Thousands of sexual abuse lawsuits flood New York courts

Buffalo News [Buffalo NY]

November 27, 2023

By Chris Bragg

As Thanksgiving Day ended, so did a one-year window allowing adult survivors of alleged sexual abuse to file lawsuits seeking monetary damages, regardless of when the abuse occurred.

The Adult Survivors Act, passed by Albany lawmakers in 2022, has spurred thousands of lawsuits, a majority of which alleged sexual abuse had been committed by male prison or jail guards against female inmates. There were a number of lawsuits, including in Erie County, alleging that abuse had been committed by Catholic priests. And there were lawsuits against high-profile figures, including a recent legal summons alleging that New York City Mayor Eric Adams committed sexual assault against a woman in 1993. Adams denied the allegation and said he could not recall ever meeting the accuser.

On Wednesday, a former aide filed a lawsuit against ex-Gov. Andrew Cuomo, his former counsel, and New York State, in State Supreme Court in Albany.

Her attorney wrote in a legal summons that Brittany Commisso had suffered “continuous sexual harassment” including “unwelcome sexual advances, sexualized comments about appearance and personal matters, relations, their dating, their sex life, and her marriage, assignment of humiliating and demeaning tasks, hugs, kisses, sexual touching of the buttocks, and forcible touching of the breast … “

The lawsuit includes Commisso’s previously made allegation that Cuomo forcibly groped her breast during an encounter in the Executive Mansion in 2020. That groping allegation was the subject of a misdemeanor criminal charge brought by the Albany County Sheriff’s Office in 2021, a charge that was ultimately dropped by the Albany District Attorney’s Office due to a lack of evidence. Cuomo’s attorney calls the allegations in the new lawsuit “provably false” and a “cash grab.”

The Adult Survivors Act was signed by Gov. Kathy Hochul in 2022. On Nov. 24, 2022, a one-year window opened during which survivors of sexual assault, who were over 18 when abuse occurred, could file civil lawsuits seeking monetary damages, even if the statute of limitations had expired. That window closed Thursday.

The law is similar in its purpose to the Child Victims Act that gave victims of childhood sexual abuse more time to file lawsuits during a one-year window between 2019 and 2020.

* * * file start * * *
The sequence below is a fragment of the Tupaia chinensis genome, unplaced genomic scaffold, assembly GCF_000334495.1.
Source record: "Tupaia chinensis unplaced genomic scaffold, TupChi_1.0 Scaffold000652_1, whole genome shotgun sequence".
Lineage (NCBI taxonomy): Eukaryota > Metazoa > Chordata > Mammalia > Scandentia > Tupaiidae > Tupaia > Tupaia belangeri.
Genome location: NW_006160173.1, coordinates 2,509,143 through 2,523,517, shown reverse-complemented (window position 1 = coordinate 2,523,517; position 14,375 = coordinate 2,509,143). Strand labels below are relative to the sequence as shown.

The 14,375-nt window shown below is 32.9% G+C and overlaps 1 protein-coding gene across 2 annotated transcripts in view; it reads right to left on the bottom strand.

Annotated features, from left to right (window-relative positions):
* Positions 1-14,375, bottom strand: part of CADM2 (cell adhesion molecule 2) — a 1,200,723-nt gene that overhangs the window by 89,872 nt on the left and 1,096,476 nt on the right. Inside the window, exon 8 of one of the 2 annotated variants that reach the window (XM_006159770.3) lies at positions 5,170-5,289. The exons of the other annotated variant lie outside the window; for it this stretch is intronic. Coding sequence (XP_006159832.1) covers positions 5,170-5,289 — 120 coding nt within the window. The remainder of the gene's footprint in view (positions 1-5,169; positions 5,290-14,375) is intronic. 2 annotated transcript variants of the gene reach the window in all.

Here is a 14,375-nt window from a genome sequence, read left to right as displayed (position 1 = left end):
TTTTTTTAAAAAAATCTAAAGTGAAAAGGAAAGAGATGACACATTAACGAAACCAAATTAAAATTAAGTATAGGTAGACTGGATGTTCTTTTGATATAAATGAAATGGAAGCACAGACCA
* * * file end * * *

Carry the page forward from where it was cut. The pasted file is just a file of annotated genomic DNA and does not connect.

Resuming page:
The cases will play out in the coming years in two distinctly different types of venues.

Cases against New York State will generally be heard in the Court of Claims, which solely handles civil cases seeking damages from New York State. Those cases will be decided by judges in bench trials, not by juries, and judges will also render decisions about the degree of monetary damages awarded. Some claimants’ attorneys see the Court of Claims – where the judges are appointed to the positions by New York’s governor – as a less favorable venue than State Supreme Court, where the cases will be decided by juries. But New York State also has a far greater capacity to pay damages than most individuals.

Through Nov. 1, 1,469 total claims had been filed in the Court of Claims, according to the state Office of Court Administration. That number surely grew over the past three weeks before the filing deadline.

Most of the cases filed in the Court of Claims involve allegations of sexual abuse by male prison personnel against female prison inmates across the state. And through Nov. 1, nearly 40% of all Court of Claims lawsuits were centered on alleged abuse at Western New York prisons.

As of three weeks ago, 515 of the claims concerned alleged abuse by personnel at Albion Correctional Facility in Orleans County, a medium-security facility for female prisoners. Sixty-eight claims had been filed by former inmates at Lakeview Shock Incarceration Correctional Facility, a minimum-security boot camp-style prison in Chautauqua County for young, nonviolent offenders.

Some of the claims, filed years apart, allege sexual abuse against the same guard at those facilities. For instance, at least three of the claims at Albion allege abuse by David Stupnick of Medina. (Separately, in 2020, Stupnick was sentenced to a six-month jail term after pleading guilty to third-degree criminal sex act with two other female Albion inmates.)

If Court of Claims judges find negligence by the state Department of Corrections and Community Service (DOCCS) contributed to abuse, or cases are settled, taxpayers may face a substantial bill. Some claimants in individual cases are seeking $25 million.

A DOCCS spokesman said in August that the agency does not comment on pending litigation.

“The safety and well-being of staff and incarcerated individuals is our top priority,” DOCCS spokesman Thomas Mailey said. “The Department has zero tolerance for sexual harassment or sexual violence within our facilities and anyone engaged in misconduct will be disciplined, and if warranted, incidents will be referred for outside prosecution.”

As of Wednesday, 1,382 lawsuits had been filed in county-based State Supreme Courts around New York, according to the Office of Court administration. In those matters, lawsuits were filed against defendants besides New York State, including counties, cities, institutions and individuals.

The final tally of lawsuits filed in Erie County State Supreme Court was 28.

In 11 of them, the Erie County Sheriff’s Office was among the defendants. The Sheriff’s Office could not immediately be reached for comment on Friday concerning the lawsuits, many of which alleged sexual abuse had been committed by male Sheriff’s Office personnel against female detainees.

Seven of the lawsuits in Erie County were filed against various institutions affiliated with the Catholic Church. And several lawsuits were against local medical professionals or institutions.